If you’re an entrepreneur who wants to start a business in China, you’d be happy to find that the country is rich in talented professionals.

Even though the country provides expats with many job opportunities, knowing how to find the right position for you is essential. To get a job in the principal cities, you need at least two years of experience after obtaining your university degree or PhD. If you lack experience, relocate to a smaller city where the job requirements are less strict. You can also apply for an internship with an international company to gain experience.

Healthcare

Source:bain.com

China’s national healthcare system operates under the state social insurance plan, but it’s not free. This means you can obtain basic insurance coverage without too much hassle if you’re willing to pay. In general, health insurance covers most medical issues and procedures, but it’s recommended always to ask the medical expert you visit if you must reimburse the procedures.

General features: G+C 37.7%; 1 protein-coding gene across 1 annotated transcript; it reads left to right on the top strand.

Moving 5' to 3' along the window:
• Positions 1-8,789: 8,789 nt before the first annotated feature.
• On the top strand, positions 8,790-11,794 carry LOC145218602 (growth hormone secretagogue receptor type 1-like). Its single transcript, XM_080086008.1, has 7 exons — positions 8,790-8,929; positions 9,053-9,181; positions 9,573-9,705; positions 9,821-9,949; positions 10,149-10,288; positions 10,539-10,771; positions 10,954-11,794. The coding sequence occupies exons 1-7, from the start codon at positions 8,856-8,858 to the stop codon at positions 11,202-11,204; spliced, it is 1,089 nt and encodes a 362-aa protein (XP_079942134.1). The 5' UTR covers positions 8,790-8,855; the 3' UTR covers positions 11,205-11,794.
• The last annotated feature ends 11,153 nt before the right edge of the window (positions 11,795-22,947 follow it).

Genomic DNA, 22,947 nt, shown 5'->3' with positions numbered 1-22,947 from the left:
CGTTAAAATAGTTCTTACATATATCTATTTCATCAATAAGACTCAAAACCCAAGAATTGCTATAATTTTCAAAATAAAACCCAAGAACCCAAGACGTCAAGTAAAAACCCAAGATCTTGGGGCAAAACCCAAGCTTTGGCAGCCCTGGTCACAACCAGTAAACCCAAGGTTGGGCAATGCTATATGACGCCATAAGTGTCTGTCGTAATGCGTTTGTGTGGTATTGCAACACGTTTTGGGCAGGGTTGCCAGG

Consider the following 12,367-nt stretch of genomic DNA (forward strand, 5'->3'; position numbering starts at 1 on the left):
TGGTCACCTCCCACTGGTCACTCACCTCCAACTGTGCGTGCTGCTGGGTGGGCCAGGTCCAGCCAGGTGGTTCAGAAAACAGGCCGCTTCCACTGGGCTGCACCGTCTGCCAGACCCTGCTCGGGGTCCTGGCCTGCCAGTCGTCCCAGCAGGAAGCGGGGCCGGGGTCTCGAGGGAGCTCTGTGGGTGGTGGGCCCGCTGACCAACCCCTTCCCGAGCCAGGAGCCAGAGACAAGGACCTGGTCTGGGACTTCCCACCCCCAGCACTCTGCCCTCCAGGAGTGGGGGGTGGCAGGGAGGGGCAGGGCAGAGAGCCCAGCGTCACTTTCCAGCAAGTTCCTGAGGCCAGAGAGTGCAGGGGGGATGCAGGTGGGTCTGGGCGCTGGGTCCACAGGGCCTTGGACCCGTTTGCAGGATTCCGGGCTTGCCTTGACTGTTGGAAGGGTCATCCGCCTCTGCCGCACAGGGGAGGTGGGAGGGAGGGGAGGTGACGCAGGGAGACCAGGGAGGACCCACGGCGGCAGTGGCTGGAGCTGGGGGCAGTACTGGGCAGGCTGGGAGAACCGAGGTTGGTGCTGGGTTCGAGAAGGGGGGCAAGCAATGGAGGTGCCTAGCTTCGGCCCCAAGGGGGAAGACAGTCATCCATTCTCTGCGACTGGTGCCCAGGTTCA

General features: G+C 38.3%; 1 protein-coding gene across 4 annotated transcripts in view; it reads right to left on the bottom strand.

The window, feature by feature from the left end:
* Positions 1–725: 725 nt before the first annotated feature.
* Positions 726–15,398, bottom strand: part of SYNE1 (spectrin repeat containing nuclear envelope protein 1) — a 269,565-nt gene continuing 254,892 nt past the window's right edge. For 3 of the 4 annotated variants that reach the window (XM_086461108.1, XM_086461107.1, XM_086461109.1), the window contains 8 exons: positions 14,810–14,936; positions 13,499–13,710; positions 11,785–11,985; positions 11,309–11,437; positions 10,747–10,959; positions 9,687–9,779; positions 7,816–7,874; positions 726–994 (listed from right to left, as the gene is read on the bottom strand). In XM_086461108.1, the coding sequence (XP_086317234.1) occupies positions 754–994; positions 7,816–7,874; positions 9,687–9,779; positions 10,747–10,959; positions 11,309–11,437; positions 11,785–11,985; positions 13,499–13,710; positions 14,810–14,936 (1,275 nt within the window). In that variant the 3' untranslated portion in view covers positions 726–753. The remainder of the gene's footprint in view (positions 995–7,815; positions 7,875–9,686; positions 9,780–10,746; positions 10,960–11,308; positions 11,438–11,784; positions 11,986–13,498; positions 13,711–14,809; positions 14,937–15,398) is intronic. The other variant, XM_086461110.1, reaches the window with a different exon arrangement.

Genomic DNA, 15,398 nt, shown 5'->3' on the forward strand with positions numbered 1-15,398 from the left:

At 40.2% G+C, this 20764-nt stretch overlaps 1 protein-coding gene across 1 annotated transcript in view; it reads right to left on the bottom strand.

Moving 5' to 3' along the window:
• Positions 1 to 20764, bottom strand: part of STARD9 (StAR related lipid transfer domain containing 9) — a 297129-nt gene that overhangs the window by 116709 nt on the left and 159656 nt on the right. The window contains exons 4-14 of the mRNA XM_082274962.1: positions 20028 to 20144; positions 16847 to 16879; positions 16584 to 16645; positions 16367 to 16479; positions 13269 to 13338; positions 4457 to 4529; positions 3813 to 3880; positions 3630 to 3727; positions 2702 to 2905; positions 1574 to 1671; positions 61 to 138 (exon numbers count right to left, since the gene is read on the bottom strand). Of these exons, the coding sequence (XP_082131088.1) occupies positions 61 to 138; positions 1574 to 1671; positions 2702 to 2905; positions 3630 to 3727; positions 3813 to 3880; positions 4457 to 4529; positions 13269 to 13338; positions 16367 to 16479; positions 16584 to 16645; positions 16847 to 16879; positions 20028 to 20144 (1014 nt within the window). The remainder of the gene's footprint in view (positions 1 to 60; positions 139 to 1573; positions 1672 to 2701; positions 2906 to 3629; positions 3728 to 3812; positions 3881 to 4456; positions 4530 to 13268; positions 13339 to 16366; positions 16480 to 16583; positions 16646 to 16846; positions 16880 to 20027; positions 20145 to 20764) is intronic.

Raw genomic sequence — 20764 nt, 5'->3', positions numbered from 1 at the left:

Suppose you’re suffering from a chronic condition. In that case, you may not find the Chinese healthcare system suitable to treat your medical problem because the public system isn’t as developed as the ones from European countries, the USA, or Canada. Chinese people still appreciate the benefits of traditional rituals and healing practices. So, if you use a specific treatment scheme to alleviate your symptoms, check ahead if you can stick to it once relocating to China because the local doctors may not be able to prescribe you the same drugs because they lack from their healthcare system.

Check with your employer if they offer any type of health insurance, and what conditions it covers because you may need to purchase an additional policy.


Ricardo is a freelance writer specialized in politics. He is with foreignpolicyi.org from the beginning and helps it grow. Email: richardorland4[at]gmai.com